The New “David Bowie Is” Exhibit at the MCA in Chicago, is a Kaleidoscopic Multi-Media Retrospective of the Living Legend’s Career that has Spanned Five Decades By Steve V. Rodriguez

Album cover shoot for Aladdin Sane, 1973 Photograph by Brian Duffy Photo Duffy © Duffy Archive & The David Bowie Archive

Album cover shoot for Aladdin Sane, 1973
Photograph by Brian Duffy
Photo Duffy © Duffy Archive & The David Bowie Archive

As a child of the 70’s and a teenager in the 80’s, my earliest memories of David Bowie were of his 80’s hit, “Let’s Dance”, which although a classic, followed an enormously eclectic and influential body of work of the previous decades. Sure I new the infamous, “Changes” and had seen a few images of the early glam rock days – bright red hair and outlandish costumes, but now that I’ve seen the exhibition, “David Bowie Is”, at the Martin-Gropius-Bau museum in Berlin, I am now convinced of this living legend’s significant and provocative contributions to music, film, live theater, painting and fashion. The brilliance of this new exhibition, which runs from May 20th – August 3rd, is that for those who grew up with Bowie, they will indulge in their iconic hero, while gaining insight as to what made Bowie tick over the years, while newer generations will see an artist who has challenged and questioned the systems and culture in power,  through his thought provoking multi-dimensional art form, and that before Madonna or Lady Gaga, there was, and is Bowie.

EXHIBIT

Original lyrics for "Ziggy Stardust" by David Bowie, 1972 Courtesy of The David Bowie Archive Image @Victoria and Albert Museum

Original lyrics for “Ziggy Stardust” by David Bowie, 1972 Courtesy of The David Bowie Archive Image @Victoria and Albert Museum

The David Bowie exhibit, which began at London’s Victoria and Albert Museum, and is curated by Geoffrey Marsh and Victoria Broackes also made stops in Toronto and Sao Paulo, before heading to Berlin. Having a run in Berlin is significant due to Bowie’s late 70’s move to Berlin from Los Angeles, where he was heavily influence by the culture of the city, which inspired a trilogy of albums: “Low” , “Heroes” (both 1977), and “Lodger” (1979). This would have also been the period in Berlin where the city was divided during the Cold War. The international exhibit will have its only U.S. stop in Chicago at MCA, September 23, 2014 – January 4, 2015th.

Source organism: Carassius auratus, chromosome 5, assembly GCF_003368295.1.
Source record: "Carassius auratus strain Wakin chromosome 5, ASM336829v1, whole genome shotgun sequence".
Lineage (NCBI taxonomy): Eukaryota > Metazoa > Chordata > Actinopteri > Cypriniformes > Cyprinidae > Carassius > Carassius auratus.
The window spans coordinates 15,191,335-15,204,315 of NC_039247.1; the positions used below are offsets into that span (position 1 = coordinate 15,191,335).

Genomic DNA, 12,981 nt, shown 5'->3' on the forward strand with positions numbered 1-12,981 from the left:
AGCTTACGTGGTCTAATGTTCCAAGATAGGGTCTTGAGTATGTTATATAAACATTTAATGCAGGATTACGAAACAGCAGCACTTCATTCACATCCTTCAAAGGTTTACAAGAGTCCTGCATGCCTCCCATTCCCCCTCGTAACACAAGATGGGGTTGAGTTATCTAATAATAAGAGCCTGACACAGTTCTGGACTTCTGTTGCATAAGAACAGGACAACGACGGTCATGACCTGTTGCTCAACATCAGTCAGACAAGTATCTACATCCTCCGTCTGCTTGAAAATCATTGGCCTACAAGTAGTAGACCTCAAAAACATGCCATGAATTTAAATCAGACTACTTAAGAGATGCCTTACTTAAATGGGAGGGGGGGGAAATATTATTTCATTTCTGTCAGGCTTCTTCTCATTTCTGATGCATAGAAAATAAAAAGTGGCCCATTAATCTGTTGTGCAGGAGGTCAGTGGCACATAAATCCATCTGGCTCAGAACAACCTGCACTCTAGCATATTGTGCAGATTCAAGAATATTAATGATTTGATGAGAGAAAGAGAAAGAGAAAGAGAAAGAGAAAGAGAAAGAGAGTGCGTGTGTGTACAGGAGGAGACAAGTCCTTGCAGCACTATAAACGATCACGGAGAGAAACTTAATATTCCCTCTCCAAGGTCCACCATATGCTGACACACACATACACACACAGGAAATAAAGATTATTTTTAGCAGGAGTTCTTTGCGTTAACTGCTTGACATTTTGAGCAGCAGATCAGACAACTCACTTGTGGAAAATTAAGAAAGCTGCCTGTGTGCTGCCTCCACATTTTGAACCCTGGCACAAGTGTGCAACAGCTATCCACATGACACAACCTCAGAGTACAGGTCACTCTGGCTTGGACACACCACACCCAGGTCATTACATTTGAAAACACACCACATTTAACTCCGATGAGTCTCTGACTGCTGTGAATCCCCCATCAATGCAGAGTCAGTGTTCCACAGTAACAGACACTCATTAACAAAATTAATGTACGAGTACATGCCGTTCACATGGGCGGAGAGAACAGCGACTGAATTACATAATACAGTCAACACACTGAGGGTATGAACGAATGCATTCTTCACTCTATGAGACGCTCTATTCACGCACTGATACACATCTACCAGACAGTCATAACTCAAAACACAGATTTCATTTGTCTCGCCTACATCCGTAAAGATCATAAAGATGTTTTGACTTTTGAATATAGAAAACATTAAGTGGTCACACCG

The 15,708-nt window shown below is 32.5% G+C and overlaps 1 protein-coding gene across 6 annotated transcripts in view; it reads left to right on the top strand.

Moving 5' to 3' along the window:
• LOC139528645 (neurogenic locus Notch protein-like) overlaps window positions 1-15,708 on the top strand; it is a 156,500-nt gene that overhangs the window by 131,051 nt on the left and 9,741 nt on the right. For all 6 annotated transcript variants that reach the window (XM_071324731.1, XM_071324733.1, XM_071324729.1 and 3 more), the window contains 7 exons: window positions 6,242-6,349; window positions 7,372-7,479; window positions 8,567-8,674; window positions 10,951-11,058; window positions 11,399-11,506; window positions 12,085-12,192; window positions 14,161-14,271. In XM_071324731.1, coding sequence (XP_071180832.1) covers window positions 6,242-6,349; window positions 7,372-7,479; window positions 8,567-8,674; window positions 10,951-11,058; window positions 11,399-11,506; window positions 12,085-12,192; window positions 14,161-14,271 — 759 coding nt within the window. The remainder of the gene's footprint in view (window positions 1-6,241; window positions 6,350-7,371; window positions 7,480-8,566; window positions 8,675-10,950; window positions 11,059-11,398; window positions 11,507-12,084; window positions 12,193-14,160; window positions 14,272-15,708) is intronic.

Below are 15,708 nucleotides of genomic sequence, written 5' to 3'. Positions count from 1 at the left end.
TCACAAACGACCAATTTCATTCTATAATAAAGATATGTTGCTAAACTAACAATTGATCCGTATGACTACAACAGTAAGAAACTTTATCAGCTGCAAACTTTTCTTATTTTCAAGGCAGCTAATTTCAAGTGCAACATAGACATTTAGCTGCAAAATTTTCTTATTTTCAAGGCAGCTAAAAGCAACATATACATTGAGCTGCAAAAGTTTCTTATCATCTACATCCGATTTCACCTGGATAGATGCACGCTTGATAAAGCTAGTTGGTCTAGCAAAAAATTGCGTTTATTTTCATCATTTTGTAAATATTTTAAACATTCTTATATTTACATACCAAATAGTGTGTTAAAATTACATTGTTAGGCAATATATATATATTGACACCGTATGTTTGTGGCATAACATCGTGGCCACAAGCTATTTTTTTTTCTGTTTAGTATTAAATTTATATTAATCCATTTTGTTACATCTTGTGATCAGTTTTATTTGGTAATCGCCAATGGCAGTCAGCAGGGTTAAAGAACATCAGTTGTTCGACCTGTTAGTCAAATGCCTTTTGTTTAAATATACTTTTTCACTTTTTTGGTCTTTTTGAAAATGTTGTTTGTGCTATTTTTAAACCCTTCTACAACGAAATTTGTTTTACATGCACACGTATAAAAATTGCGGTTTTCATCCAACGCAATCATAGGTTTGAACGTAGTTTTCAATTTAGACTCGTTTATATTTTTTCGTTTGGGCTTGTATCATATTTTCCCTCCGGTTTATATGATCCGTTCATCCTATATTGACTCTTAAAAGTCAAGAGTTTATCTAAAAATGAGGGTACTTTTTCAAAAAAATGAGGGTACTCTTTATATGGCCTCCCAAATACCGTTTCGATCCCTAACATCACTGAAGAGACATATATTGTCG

The exhibit,  which doesn’t necessarily fall prey to a linear retrospective, instead has the viewer weaving through a pseudo psychedelic path, that explores the personal and public life,  and personas of Bowie. Since the headsets are free and included with your ticket entry, you’ll definitely want to grab a pair as they seem to magically ignite at the turn of a corner, often playing interviews with the artist, music performances, scenes from films,  and virtually every music video is played in one room, where viewers can stand on a large dot,  which corresponds to a television screen launching a series of famous and more obscure music videos. Standout multi-media clips include an early short called “The Mask”, which has the artist, David Jones, before he became David Bowie,  performing a mime act that’s both endearing and foreshadows later Bowie personas like Ziggy Stardust, or his prolific acting career. Interviews where Bowie reflects on his writing process, and talks about a program he used called the Verbalizer,  in the 90’s,  that chopped up words into sentences and rearranged them into new phrases are fascinating. The program helped spark new songs for the artist. Many will remember the infamous SNL performance in 1979,  where Bowie donned a plastic quasi-tuxedo suit that encased the artist, while he sang “The Man Who Sold the World”. In this performance he was backed by Klaus Nomi and Joey Arias. Later, Nomi, was so impressed by the suit that he had one made for himself, showing how artist influenced artist. One of the largest rooms of the exhibit features the largest multi-media video landscape of Bowie performing a kaleidoscope of legendary performances that consume the room. All one can do is stand back and indulge in the brilliance of the artist.